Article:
NACHOSA Harper, a 19-year-old resident of Gaithersburg, is in a state of high dudgeon. Four years ago her family moved from the war zone that drug dealers have made of Baltimore's Park Heights. Now the drug trade has reared its insidious head in Gaithersburg.
But it's not the drug dealers who especially gall Ms. Harper. It's the complicity in the drug trade of legitimate business people who knowingly do business with drug dealers. Car dealers and electronic pager companies especially draw her ire.
"How can these people sell cars and pagers to young black men who show no proof of gainful employment?" she asked me in a recent phone conversation. "Doesn't it occur to them that they might be selling to drug dealers and indirectly aiding and abetting the drug trade?"
Perhaps most galling to Ms. Harper is that drug dealers who are arrested with pagers and have them confiscated by the police are soon on the streets again -- with more pagers. The pager companies, she charges, have some kind of insurance coverage that allows for easy replacement.
Nachosa Harper, welcome to the real world of America's "war" on drugs. The real world contrasts starkly with the fantasy world of that war. In the fantasy world, we have macho announcements from politicians about getting tough on crime and giving drug dealers the death penalty. We have the noble phrases -- "just say no" -- as if that's easy in a society that may be the most hedonistic that ever existed. And we have those sermonizing, moralistic public service announcements warning us of the evils of getting high.
But in the real world of the war on drugs, what has not been said overtly but is hinted and implied almost daily through deeds, is this: There is no war on drugs. There is no war on drugs because street-level drug dealers aren't the only ones who make money from the drug trade.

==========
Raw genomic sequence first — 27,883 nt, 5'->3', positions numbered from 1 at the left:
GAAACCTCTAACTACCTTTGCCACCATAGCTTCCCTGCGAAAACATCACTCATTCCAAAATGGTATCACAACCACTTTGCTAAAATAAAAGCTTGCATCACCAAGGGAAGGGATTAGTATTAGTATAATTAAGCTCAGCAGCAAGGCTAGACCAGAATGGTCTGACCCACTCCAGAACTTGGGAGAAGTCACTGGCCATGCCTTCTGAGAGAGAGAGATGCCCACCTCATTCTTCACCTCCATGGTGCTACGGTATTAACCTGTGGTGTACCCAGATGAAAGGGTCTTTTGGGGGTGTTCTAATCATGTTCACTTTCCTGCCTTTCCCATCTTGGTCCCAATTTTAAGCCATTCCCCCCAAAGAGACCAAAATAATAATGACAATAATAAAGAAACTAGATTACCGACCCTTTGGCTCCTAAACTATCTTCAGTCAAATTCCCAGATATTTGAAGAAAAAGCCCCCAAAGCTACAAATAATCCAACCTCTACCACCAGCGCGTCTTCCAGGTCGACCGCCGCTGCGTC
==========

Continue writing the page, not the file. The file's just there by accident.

There are the importer-wholesaler drug dealers who, according to Baltimore City Circuit Court Judge Kenneth Lavon Johnson, are "major criminals, usually white, [who] go undetected and unindicted."
There are the lawyers who get rich keeping sorry lots of dealers out of jail.
And there are the legitimate businesses that get their cut: the banks that launder drug money, the car dealers and pager companies, the clothing and athletic shoe stores. All the folks in these businesses might not weep if drug dealing ended today. But they wouldn't leap for joy either. There will be no war on drugs until there is a discernible profit to ending the drug trade.
That is a cynical, ruthless assessment, but one not without a precedent in history. A century and a half ago, the country was unable or unwilling to halt dealers who profited from the human misery of another illegal traffic -- the slave trade.
Outlawed by Congress in 1808, the trade continued to flourish well into the 19th century. The famous clipper ships built in Baltimore at Fells Point were designed to be fast enough to outrun British blockades set up to curb the slave trade. Historian Dickson J. Preston says that the "shipbuilding that sustained the Fells Point economy through the 1830s went in large part to supply an illegal and officially condemned market." The profits, Mr. Preston adds, "were enormous."
As the country expanded westward, the wage-labor economy of the industrialized North clashed with the slave-labor economy of the agrarian South in the struggle over whether new states would be slave or free. It took four years of bloody, terrifying civil war with its enormous toll in human lives and drastic curtailment of civil liberties to end slavery and the slave trade. But the cause was not strictly a moral one. It was the clash of two economic systems -- wage-labor profits vs. slave-labor and slave-trade profits.
Unfortunately, there is no "clash of economies" where drug trafficking is concerned, only boodles of money to be made and plenty of people willing to snatch it up. That's probably why Mayor Schmoke, whose office Nachosa Harper phoned in her anger, has suggested at least considering the legalization of drugs.
Mr. Schmoke is the only politician in the country honest enough to admit that there is no real war on drugs. For the real war to start, the drug trade will have to ravage Gaithersburg and the rest of suburban America the way it has done Park Heights.
The body count in suburbia will have to get as high as it is in our inner cities. Only when we all feel threatened enough will we abandon the fantasy war for the real one.
Gregory P. Kane writes from Baltimore.